4 Easy Popsicle Stick Christmas Ornaments

02 December 2016 / Leave a Comment
The holiday season is upon us!  I don't know about you, but in the midst of all of the regular work we're all doing in my classroom, I like to add in a little holiday fun right before winter break. What I can't stand, though, is "fun" craft projects that end up being more stressful than standardized test week! Those elaborate holiday wreaths and year-long calendar art projects? Not. Happening. Fortunately, I have a go-to holiday craft that's quick & easy, and my students can do it with very little help from me!
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Holidays With Heart

30 November 2016 / 2 comments


Our world needs love and kindness more than ever!  This holiday season, consider challenging your students to find ways to show gratitude to those who serve, and support to those in need.  Children are naturally giving, so provide opportunities for creative kindness!  Service projects can bring out the best in kids, build a sense of classroom community, and encourage a life-long pattern of giving back.  Here are some awesome ways your classroom can give back this holiday season!

Get Inspired!

There are amazing stories of children all over the world finding unique and powerful ways to help others.  Show your students some examples and get the creative juices flowing.  In this video, 5 year-old Jayla tells how she creates goodie bags of essential items for the homeless.




Ideas for Service Projects

Letters to Soldiers
Have your class write letters of appreciation to soldiers!  You can even include the school address in the letter and may receive a reply one day.  This project allows students to think of others, practice their letter-writing, and show some kindness.  Letters sent after December 1 may not reach soldiers abroad before the holidays, but will still be appreciated and encouraging at any time.

Check out:


Cards or Holiday Decorations for a Local Senior Care Home
Over a million Americans live in nursing homes, some without close friends or family to show them love and care.  Find a nearby home or facility and show them some love!  Students can make cards, simple holiday decorations, or even baked treats to share.  Drop the goodies off or plan a "weekend field trip" where everyone meets up to deliver the surprises.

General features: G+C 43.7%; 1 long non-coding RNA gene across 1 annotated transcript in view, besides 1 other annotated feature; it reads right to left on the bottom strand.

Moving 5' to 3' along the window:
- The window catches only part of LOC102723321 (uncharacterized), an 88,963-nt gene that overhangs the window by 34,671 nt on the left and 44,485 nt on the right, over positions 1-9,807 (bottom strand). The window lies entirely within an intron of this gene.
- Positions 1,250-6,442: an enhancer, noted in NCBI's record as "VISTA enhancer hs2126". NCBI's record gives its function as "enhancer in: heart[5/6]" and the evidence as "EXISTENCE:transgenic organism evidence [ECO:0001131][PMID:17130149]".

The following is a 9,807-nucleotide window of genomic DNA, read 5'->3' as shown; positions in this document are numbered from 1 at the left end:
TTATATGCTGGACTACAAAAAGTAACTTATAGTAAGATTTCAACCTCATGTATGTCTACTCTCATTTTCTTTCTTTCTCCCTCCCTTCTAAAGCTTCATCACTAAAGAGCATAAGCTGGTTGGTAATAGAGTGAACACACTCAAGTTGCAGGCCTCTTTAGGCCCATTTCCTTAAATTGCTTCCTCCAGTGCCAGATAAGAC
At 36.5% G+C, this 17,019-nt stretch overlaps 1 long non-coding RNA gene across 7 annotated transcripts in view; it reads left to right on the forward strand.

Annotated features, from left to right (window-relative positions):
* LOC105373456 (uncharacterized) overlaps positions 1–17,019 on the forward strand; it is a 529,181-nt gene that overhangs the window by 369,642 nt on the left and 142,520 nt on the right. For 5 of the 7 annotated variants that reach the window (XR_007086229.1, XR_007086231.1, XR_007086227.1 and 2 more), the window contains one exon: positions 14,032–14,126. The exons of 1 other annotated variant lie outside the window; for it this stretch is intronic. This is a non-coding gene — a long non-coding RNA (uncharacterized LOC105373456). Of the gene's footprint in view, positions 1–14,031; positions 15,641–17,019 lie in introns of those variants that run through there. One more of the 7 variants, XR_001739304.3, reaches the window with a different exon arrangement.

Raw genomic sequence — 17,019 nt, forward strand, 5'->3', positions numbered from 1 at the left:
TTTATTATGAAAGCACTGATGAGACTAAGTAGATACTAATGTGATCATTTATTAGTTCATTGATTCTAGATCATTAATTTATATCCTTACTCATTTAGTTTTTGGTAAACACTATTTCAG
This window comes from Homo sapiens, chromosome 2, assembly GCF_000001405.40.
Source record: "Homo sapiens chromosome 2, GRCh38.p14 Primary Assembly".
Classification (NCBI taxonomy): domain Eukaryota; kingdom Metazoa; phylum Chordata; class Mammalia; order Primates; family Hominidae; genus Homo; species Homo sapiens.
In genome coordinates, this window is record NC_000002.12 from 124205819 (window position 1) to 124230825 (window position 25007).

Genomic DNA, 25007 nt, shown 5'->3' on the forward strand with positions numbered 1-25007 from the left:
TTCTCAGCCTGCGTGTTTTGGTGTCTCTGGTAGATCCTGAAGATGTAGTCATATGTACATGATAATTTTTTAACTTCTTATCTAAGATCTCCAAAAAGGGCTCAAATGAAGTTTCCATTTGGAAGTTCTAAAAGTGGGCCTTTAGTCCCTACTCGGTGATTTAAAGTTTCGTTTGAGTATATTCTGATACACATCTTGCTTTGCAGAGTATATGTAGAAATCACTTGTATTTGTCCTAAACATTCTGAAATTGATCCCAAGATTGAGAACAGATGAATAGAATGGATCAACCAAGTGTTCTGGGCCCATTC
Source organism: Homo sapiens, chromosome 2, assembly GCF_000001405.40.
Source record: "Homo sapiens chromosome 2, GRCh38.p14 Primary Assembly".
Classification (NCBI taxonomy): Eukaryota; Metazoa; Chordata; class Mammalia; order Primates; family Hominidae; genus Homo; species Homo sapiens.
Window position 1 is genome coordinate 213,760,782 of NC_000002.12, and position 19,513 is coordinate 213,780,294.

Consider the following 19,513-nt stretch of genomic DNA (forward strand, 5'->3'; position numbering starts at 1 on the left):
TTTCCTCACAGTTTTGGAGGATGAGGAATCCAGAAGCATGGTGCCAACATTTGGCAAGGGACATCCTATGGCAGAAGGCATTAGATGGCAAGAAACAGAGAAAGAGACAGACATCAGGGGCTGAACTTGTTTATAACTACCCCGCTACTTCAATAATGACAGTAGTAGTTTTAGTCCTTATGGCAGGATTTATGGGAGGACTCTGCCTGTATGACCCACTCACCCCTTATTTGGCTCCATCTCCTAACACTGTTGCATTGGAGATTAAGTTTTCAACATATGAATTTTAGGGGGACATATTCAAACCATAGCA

Easy decorations:




Treats for Firefighters or Police
Empower your class to make care packages for local fire or police stations.  The students can make cards, decorations, or even some home-made treats! 



Random Acts of Kindness
If you're not up for a time-consuming class project, you could try promoting Random Acts of Kindness.  Students can do this in and out of the classroom!



What other ways do you encourage a giving spirit in your classroom?  

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My Favorite Way to Kick Off a Fractions Unit

29 November 2016 / Leave a Comment

Do you need a fun way to kick off a fractions unit?

My Favorite Way to Kick Off a Fractions Unit: Have fun introducing fractions with fraction play stations. Your students will enjoy this mode of kinesthetic learning while they work with the fraction vocabulary terms: "numerator" and "denominator".

Teaching fractions can be daunting. Numerator, denominator, equivalent fractions, improper fractions..they are all unfamiliar words to the average primary student. Having students constantly repeat and work with these mathematical vocabulary terms is vital to their success. 

In my third year of teaching I came up with Fraction Play Stations for my 5th grades. Every year after that it was my favorite way to kick off my fractions unit (even when I moved to 2nd grade) because I found that it excited my students and got them working with and thinking about those key vocabulary terms.

Why Should I Implement Fraction Play Stations?